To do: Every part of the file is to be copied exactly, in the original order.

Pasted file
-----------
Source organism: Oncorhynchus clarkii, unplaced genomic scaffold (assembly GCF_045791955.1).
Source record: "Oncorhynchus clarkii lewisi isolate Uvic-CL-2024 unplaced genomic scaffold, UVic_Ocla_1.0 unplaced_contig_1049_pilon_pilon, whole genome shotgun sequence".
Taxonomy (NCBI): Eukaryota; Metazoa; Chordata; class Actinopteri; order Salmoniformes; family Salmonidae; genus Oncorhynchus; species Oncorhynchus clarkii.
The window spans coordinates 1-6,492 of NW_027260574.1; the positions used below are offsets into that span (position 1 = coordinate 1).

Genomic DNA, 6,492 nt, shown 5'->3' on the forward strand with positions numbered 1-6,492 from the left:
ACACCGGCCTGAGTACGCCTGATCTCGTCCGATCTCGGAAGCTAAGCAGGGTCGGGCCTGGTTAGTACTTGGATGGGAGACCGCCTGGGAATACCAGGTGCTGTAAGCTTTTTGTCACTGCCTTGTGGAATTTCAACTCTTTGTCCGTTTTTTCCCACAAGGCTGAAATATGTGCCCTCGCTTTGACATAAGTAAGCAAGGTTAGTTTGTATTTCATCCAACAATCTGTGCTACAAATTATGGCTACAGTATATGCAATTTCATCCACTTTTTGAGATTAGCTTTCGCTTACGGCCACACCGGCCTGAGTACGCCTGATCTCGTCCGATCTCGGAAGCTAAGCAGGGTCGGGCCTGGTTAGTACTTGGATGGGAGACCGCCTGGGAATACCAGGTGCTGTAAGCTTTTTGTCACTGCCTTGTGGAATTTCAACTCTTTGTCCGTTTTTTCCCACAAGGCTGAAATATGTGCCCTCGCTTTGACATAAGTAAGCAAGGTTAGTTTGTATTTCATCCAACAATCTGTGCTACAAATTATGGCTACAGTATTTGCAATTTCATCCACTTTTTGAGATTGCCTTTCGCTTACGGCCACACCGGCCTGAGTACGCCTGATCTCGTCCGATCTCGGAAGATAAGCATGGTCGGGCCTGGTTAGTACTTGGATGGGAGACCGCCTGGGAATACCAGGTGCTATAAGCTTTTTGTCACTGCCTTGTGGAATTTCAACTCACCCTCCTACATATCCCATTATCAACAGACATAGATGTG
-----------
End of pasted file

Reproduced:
Source organism: Oncorhynchus clarkii, unplaced genomic scaffold (assembly GCF_045791955.1).
Source record: "Oncorhynchus clarkii lewisi isolate Uvic-CL-2024 unplaced genomic scaffold, UVic_Ocla_1.0 unplaced_contig_1049_pilon_pilon, whole genome shotgun sequence".
Taxonomy (NCBI): Eukaryota; Metazoa; Chordata; class Actinopteri; order Salmoniformes; family Salmonidae; genus Oncorhynchus; species Oncorhynchus clarkii.
The window spans coordinates 1-6,492 of NW_027260574.1; the positions used below are offsets into that span (position 1 = coordinate 1).

Genomic DNA, 6,492 nt, shown 5'->3' on the forward strand with positions numbered 1-6,492 from the left:
ACACCGGCCTGAGTACGCCTGATCTCGTCCGATCTCGGAAGCTAAGCAGGGTCGGGCCTGGTTAGTACTTGGATGGGAGACCGCCTGGGAATACCAGGTGCTGTAAGCTTTTTGTCACTGCCTTGTGGAATTTCAACTCTTTGTCCGTTTTTTCCCACAAGGCTGAAATATGTGCCCTCGCTTTGACATAAGTAAGCAAGGTTAGTTTGTATTTCATCCAACAATCTGTGCTACAAATTATGGCTACAGTATATGCAATTTCATCCACTTTTTGAGATTAGCTTTCGCTTACGGCCACACCGGCCTGAGTACGCCTGATCTCGTCCGATCTCGGAAGCTAAGCAGGGTCGGGCCTGGTTAGTACTTGGATGGGAGACCGCCTGGGAATACCAGGTGCTGTAAGCTTTTTGTCACTGCCTTGTGGAATTTCAACTCTTTGTCCGTTTTTTCCCACAAGGCTGAAATATGTGCCCTCGCTTTGACATAAGTAAGCAAGGTTAGTTTGTATTTCATCCAACAATCTGTGCTACAAATTATGGCTACAGTATTTGCAATTTCATCCACTTTTTGAGATTGCCTTTCGCTTACGGCCACACCGGCCTGAGTACGCCTGATCTCGTCCGATCTCGGAAGATAAGCATGGTCGGGCCTGGTTAGTACTTGGATGGGAGACCGCCTGGGAATACCAGGTGCTATAAGCTTTTTGTCACTGCCTTGTGGAATTTCAACTCACCCTCCTACATATCCCATTATCAACAGACATAGATGTG